During Emperor Taizong's reign[edit]

For Zhang's contributions, Emperor Taizong enfeoffed him as the Duke of Changping and made him the commandant at Huai Prefecture (懷州, roughly modern Jiaozuo, Henan). In 631, he was made the imperial censor, and then the minister of palace supplies. He was also created the greater title of Duke of Yu. He served several times as commandants, and in 633, when Emperor Taizong made his favorite son Li Tai, the Prince of Wei, the commandant at Xiang Prefecture (相州, roughly modern Handan, Hebei) but did not actually send Li Tai to Xiang Prefecture, Zhang was made the secretary general at Xiang Prefecture and effectively the commandant. In 637, his title was changed to Duke of Xun.

It was said that when Zhang was at a prefectural post, he would send his subordinates to secretly investigate who are the good and who are the evil people of the locale, allowing him to punish the evil and discover the good. He was also praised for suppressing the local bullies and helping the weak. However, it was also said that he divorced his wife and married a Lady Li as his new wife. Lady Li was said to be promiscuous and jealous, but was greatly favored by Zhang. When they went to Xiang Prefecture, there was a young man who sold pens for a living and was good at singing and dancing. Lady Li carried on an affair with the young man, and, falsely declaring that Zhang had previously carried on an affair with the young man's mother, encouraging Zhang to adopt the young man as a son, to be named Zhang Shenji (張慎幾) — an act opposed by Zhang's son, by his former wife, Zhang Shenwei (張慎微), to no avail. It was also said that Lady Li favored witchcraft, engaging many witches, and interfered with Zhang's administration, and from that point on, Zhang's reputation began to suffer.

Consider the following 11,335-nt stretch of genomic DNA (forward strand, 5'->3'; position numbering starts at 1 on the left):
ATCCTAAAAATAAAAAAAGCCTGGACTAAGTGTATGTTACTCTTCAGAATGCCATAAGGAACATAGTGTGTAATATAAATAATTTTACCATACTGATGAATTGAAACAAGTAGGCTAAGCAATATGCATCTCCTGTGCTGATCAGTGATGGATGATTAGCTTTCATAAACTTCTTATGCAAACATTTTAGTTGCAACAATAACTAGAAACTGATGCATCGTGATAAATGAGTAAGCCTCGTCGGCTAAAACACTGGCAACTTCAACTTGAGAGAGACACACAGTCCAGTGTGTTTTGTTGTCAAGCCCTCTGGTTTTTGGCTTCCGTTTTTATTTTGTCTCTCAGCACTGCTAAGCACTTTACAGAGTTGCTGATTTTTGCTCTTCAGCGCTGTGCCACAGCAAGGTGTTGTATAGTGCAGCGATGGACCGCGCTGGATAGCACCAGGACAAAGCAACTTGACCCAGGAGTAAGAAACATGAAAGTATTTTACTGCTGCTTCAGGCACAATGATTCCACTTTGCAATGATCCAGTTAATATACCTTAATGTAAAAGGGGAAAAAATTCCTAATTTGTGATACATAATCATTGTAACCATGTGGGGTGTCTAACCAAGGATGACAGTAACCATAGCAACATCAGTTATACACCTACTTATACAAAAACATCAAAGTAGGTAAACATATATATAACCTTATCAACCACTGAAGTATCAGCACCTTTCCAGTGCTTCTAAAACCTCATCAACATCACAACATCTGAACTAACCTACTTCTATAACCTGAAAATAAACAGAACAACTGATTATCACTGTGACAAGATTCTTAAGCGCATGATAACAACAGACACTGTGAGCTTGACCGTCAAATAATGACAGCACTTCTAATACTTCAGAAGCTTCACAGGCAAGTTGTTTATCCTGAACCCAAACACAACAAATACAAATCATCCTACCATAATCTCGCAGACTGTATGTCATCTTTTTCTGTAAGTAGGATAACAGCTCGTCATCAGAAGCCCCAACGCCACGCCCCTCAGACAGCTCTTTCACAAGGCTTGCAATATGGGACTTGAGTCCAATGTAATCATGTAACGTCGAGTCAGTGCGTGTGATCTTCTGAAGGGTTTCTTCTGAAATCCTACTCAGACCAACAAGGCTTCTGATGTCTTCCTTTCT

In 640, Zhang was recalled to the capital Chang'an to serve as the minister of public works. In 641, he was made the head of the household for Emperor Taizong's son and crown prince, Li Chengqian, but was also sent out of the capital to serve as the commandant at Luo Prefecture (洛州, i.e., Luoyang). The general Hou Junji, who was unhappy that he had been briefly imprisoned on accusations of embezzlement after he conquered Gaochang, tried to instigate Zhang by asking him, "Who squeezed you out?" Zhang, in jest, responded, "Other than you, who can squeeze me out?" Hou responded, "I conquered a kingdom, but I ran into someone throwing a tamper tantrum big enough to overturn a house. What strength do I have to squeeze you out?" He then rolled up his sleeves and yelled, "I am so unhappy that I would rather die. Do you want to commit treason? I will commit treason with you!" Zhang secretly reported this exchange to Emperor Taizong, but Emperor Taizong pointed out that this was a private conversation with no corroboration, and took no action on it.[2] After Hou was revealed to have plotted with Li Chengqian to overthrow Emperor Taizong in 643, Li Chengqian was deposed and exiled, while Hou was executed. Because Zhang had previously warned Emperor Taizong about Hou, Emperor Taizong rewarded him by recalling him to the capital to serve as the minister of justice and also bestowing him the additional designation of Canyu Chaozheng (參豫朝政), making him a de facto chancellor. (Earlier in 643, when Emperor Taizong commissioned the Portraits at Lingyan Pavilion to commemorate the 24 great contributors to Tang rule, Zhang's was one of the portraits commissioned.)